The New Student's Reference Work/Caucasus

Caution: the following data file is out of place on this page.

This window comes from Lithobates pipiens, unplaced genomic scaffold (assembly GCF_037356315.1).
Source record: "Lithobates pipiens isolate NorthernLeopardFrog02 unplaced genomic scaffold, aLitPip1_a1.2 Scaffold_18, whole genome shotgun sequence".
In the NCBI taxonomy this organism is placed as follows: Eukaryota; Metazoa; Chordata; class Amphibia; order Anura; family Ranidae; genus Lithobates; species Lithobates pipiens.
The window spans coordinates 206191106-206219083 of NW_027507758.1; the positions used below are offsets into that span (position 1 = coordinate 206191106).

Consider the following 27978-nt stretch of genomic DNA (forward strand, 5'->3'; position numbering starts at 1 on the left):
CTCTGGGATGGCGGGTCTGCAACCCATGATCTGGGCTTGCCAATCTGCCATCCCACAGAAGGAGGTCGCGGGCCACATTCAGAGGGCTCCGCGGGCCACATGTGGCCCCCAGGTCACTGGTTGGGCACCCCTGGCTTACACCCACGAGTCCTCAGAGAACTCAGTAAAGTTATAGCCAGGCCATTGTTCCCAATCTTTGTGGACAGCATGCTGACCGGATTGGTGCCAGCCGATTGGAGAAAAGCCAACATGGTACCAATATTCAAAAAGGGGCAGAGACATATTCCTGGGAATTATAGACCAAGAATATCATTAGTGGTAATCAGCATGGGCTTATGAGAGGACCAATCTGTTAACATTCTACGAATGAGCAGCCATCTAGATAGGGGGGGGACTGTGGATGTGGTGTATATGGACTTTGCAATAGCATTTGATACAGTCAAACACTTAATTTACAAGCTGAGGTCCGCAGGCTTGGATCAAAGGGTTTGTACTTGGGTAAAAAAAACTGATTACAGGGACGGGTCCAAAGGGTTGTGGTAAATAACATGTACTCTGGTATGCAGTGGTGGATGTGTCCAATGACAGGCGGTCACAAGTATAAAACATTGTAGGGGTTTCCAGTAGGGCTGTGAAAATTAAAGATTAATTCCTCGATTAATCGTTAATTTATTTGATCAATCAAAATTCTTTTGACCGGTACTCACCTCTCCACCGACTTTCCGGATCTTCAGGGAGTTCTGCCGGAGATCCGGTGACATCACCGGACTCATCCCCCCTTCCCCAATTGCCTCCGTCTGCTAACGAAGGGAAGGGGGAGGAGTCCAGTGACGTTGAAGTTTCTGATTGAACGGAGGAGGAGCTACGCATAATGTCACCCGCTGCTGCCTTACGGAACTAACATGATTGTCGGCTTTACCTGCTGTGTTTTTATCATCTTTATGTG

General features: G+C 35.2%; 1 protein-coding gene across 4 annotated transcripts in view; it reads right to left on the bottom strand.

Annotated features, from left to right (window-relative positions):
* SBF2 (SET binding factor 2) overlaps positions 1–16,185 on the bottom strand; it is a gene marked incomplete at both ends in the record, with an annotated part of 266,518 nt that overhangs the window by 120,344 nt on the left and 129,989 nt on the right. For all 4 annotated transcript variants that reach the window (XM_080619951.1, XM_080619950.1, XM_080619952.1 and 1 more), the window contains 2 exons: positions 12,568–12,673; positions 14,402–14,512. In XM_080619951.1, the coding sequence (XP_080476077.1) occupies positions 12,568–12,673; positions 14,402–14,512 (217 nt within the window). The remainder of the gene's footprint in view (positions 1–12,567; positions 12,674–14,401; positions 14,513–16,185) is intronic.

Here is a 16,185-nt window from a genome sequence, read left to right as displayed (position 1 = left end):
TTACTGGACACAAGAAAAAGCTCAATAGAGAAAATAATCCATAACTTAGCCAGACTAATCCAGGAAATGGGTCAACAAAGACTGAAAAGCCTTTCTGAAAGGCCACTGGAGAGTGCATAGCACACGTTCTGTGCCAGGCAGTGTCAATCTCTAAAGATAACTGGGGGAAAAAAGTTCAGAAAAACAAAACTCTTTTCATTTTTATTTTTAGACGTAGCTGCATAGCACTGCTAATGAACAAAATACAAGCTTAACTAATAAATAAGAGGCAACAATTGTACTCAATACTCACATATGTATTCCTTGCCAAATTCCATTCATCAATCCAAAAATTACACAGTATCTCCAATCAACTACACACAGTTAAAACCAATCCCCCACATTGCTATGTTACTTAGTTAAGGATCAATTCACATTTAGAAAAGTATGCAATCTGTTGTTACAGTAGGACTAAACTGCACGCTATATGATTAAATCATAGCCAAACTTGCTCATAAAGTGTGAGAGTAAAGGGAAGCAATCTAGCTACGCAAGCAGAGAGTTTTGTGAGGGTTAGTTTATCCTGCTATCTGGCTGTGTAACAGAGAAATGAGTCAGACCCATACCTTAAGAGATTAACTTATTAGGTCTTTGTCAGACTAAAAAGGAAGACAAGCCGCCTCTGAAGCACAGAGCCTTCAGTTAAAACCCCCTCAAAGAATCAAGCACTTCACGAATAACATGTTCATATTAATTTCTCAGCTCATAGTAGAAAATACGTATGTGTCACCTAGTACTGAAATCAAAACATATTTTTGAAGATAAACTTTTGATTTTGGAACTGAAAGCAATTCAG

Caucasus (ka' kȧ-sŭs), a mountain range which occupies the isthmus between the Black and Caspian Seas, its general direction being from west-northwest to east-southeast. It is about 750 miles long by 150 miles broad. There are at least six peaks over 16,000 feet high; Mt. Elburz, 18,000 feet, is the highest. There are but few glaciers, very little perpetual snow and no active volcanoes, though Elburz and other peaks are of volcanic formation; while there are hot springs and mud volcanoes at each extremity of the range. There are but two roads across the Caucasus, the Derbend Pass and the fine military road built by the Russians through the Dariel Gorge. The Caucasus has been called the mountain of languages, from the many tongues, distinct from one another, having little or no likeness to any other languages on the globe, which are spoken in this narrow area. Some 16 or more distinct and well marked races, including the Georgians, Circassians, etc., are found in the region of the Caucasus. For over 50 years this region resisted the advance of Russia; but with the capture of Schamyl, the prophet-chief of the Lesghians, who had withstood the armies sent against him for 20 years, the power of the Caucasians was shattered. Since 1871 the country has been wholly under the dominion of Russia.